This article is written by Dave Dyer, who has been covering my story since pre- English Channel days. In addition to being an athlete himself, Dave is an excellent writer. He always asks questions that make me take a second to think about, and accurately conveys the points. It has been an honor and privilege talking to such a talented writer over the years. image1

This article documents my journey and highlights those who have played a fundamental role in my swimming and more importantly, my life. I am incredibly blessed.

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Smithie Mission Accomplished

To me it’s funny… you can spend hundreds of thousands of hours, millions of miles, and years of thinking about a goal, but in the end, it comes down to the 39, 11 or 9 hours that you are gritting it out in the inferno…can you get it done when its time to do your marathon swim.

This summer, the gritty “Smith College Marathon Swimming Fempire” was formed. This fempire was created spontaneously: Abby Bergman ’18 was training to swim the world renown Catalina Channel (20.1 miles), Eliza Cummings ’17 was training to swim the rare Plymouth to Provincetown swim (19.1 miles) and I, Paige Christie ‘15 was training to swim the 8 Bridges Hudson River Swim (120 miles). The order would take place as such: myself, “the Veteran”, going first with the 8 Bridges swim from June to July, Abby “the Open Water Enthusiast,” going second at the end of July, and Eliza, “The Shark Whisperer” going third in August. Abby and Eliza were both going for their first marathon swim, and I was testing my rebound abilities after my English Channel Swim in 2014. In addition, the three of us were serving as either support swimmer or mentor for each other’s swim. A chain of sisterly support.

The three of us celebrated in each other’s successes and were the sounding board for many of the uncertainties that come with marathon swimming. A month before my swim, a vintage plane went down in the Hudson, a week before Abby’s swim there was a massive sewage spill in the beaches just south of where her swim would finish, and Eliza’s swim had many shark sightings prior. You need a supportive network of strong-minded individuals to help get the best version of self out of each other. No doubt, the success that snowballed from each other’s training and marathon swims propelled each of us forward.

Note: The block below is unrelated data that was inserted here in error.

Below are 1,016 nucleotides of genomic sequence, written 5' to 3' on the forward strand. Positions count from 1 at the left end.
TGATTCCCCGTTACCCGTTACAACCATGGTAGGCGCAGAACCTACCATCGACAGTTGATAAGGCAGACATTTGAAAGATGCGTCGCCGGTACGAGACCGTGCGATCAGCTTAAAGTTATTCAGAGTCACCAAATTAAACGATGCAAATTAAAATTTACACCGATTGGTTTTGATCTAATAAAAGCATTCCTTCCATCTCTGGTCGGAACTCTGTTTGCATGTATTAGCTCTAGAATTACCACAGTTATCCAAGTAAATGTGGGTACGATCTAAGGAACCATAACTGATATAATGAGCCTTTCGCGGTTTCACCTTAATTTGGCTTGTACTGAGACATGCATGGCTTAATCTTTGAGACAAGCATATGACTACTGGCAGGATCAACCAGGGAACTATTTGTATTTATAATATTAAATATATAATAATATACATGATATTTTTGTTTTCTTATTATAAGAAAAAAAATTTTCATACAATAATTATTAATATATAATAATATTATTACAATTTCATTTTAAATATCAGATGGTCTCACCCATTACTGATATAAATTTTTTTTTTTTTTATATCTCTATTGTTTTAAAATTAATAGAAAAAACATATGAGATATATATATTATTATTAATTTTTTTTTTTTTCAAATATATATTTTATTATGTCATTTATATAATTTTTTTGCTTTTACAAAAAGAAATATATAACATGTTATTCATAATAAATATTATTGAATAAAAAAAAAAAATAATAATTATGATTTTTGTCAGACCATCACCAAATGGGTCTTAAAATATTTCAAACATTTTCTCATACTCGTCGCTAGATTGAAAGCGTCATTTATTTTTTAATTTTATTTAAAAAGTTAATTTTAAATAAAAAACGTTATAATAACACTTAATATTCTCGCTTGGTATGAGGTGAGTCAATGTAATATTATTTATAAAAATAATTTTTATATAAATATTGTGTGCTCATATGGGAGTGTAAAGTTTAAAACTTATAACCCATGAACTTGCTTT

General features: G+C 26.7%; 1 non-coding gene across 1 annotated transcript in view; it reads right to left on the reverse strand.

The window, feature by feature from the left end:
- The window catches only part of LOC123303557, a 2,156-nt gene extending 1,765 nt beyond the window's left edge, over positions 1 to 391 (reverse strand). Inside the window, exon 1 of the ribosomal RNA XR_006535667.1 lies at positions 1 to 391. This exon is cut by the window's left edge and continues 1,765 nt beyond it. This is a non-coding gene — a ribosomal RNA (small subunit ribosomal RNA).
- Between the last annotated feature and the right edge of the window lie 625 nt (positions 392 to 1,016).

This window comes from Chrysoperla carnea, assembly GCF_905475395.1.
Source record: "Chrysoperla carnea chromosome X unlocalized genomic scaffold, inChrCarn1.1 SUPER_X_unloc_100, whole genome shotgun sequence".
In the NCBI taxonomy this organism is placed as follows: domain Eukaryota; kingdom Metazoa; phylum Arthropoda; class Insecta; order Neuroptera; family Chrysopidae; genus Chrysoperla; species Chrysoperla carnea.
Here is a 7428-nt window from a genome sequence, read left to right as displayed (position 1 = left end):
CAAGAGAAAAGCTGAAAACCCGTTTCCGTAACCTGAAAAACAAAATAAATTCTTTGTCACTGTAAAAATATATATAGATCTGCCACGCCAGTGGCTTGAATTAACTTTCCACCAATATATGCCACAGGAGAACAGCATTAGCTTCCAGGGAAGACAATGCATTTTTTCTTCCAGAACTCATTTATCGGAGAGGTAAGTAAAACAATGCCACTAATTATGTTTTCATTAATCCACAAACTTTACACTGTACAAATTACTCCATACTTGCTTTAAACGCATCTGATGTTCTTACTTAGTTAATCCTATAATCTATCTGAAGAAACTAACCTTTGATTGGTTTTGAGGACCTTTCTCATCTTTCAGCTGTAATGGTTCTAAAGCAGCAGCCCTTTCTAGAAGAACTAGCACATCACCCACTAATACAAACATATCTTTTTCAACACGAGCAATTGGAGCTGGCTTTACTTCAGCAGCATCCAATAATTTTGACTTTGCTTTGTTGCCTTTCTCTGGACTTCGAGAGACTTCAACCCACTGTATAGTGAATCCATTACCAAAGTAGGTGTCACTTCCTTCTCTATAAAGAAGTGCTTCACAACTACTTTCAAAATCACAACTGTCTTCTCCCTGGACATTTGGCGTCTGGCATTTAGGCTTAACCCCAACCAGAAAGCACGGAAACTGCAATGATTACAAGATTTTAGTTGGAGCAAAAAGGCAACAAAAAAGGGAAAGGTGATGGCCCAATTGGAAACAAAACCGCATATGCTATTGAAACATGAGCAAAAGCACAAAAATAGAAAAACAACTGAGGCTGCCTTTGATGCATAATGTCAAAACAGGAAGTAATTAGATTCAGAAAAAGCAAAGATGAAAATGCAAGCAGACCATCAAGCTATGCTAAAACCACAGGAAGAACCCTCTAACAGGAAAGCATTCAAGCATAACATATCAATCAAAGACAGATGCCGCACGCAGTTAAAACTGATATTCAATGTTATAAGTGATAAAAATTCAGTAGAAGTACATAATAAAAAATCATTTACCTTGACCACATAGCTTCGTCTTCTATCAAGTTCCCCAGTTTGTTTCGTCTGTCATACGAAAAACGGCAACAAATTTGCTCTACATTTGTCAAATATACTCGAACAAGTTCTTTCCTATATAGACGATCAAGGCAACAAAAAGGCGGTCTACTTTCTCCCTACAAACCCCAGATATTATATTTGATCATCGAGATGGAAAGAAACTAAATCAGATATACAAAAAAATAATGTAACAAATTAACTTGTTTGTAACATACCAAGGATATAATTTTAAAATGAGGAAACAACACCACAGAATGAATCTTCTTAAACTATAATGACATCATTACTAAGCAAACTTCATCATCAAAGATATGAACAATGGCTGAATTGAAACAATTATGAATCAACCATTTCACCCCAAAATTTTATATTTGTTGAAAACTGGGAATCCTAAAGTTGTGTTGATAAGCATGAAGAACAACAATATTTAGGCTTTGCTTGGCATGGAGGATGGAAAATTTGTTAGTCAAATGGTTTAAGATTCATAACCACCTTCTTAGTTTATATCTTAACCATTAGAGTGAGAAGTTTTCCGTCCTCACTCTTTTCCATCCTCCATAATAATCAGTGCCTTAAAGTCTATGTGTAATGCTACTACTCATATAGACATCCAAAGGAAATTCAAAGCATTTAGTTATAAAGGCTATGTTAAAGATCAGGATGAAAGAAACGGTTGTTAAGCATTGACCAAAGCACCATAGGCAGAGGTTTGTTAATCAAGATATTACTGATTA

Now that the three of us have dried off from our respective swims I was able to ask some questions:

Why did you pick your specific swim?

Abby: I have wanted to cross the 20-mile Catalina Channel ever since I was 12 years old and read Swimming to Antarctica by Lynne Cox. Reading about other people working hard to achieve their goals inspired me to put in the effort to reach my goals. I will be swimming the English Channel in 2017 and I thought it would be a way to test myself by completing another portion of the Triple Crown, prior.

Eliza: I picked the 19.1-mile P2P because I wanted to do a marathon swim that was a comparable sort of distance to one of the Triple Crown swims but was more financially viable. I was looking primarily at the east coast for possible swims and David Barra (famed open water swimmer) actually was the one who recommended the P2P to me. It was the right distance and the kind of channel challenge that I wanted to undertake. Before my attempt only 7 people in the world had successfully completed the swim so I was also drawn to the P2P because it was a fresh, exciting challenge.

Paige: I live by the philosophy, if you going to do something, you might as well do it right and go for the highest standard…raise the bar. My first swim, the English Channel was and is considered the “Everest” of marathon swimming. After having done that, I thought, “lets go for the longest, most challenging swim out there and put myself to the maximum test.” Regardless of the outcome I wanted to leave the water having learned something about limits, support, and life.  Fast forward a year and I found myself becoming the 6th person to ever swim 8 Bridges, the longest marathon swim in the world, in one of the most historic rivers in the history of our nation.

Do you feel your time at Smith has prepared you for this kind of a challenge…a challenge that is beyond the Smith lecture halls and Dalton Pool?

Abby: Swimming with Coach Kim Bierwert has taught me that anything can be accomplished through hard work and passion. I really appreciate his belief in me and his support of my goals.

Eliza: I would not be the swimmer I am today without the guidance of Coach Kim and the support of the Smith College Swim & Dive team. As an incoming first year I was one of the weakest swimmers on the team but three years later I was able to accomplish something I never would have imagined being possible. The passion, hard work, and dedication of the athletes and coaches at Smith pushed me to become the swimmer I am today.

Paige: The Smith network is unmatched. The support I felt from Smithies past present and future was a huge motivator that symbolically poured the gasoline over the flame of my determination. To top it off, I had the support and wisdom from my 4-years under the guidance of Coach Bierwert, “the mastermind,” who is the epitome of a dedicated and inspiring coach.

What was the most challenging part of your swim?

Abby: There were two parts of my Catalina Crossing that were particularly difficult. At about 3 hours in I started to really feel the mental strain of swimming alone in the dark in the middle of the ocean. I started to think, how am I going to do this for 8 more hours, but I convinced myself to keep swimming. The other hard part came when I could see the shore but it didn’t seem to be getting any closer. By that point, my shoulders were aching but I knew I was so close to shore so I kept swimming.